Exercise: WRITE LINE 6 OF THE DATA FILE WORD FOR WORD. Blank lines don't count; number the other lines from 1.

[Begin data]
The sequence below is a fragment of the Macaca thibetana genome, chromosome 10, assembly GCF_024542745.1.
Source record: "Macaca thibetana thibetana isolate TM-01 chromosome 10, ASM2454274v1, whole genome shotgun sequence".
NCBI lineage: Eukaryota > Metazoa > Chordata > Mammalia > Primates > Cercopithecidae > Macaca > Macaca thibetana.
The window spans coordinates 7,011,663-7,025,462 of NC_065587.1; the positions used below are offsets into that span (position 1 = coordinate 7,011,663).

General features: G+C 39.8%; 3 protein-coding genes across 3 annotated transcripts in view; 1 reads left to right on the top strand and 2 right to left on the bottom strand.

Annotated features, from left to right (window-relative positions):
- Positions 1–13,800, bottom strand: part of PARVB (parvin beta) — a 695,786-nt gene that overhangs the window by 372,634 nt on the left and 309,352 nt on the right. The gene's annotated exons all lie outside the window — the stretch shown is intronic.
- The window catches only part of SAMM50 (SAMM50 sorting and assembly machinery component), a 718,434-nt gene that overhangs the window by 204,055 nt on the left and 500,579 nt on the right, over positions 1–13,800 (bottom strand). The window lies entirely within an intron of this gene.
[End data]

Annotated features, from left to right (window-relative positions):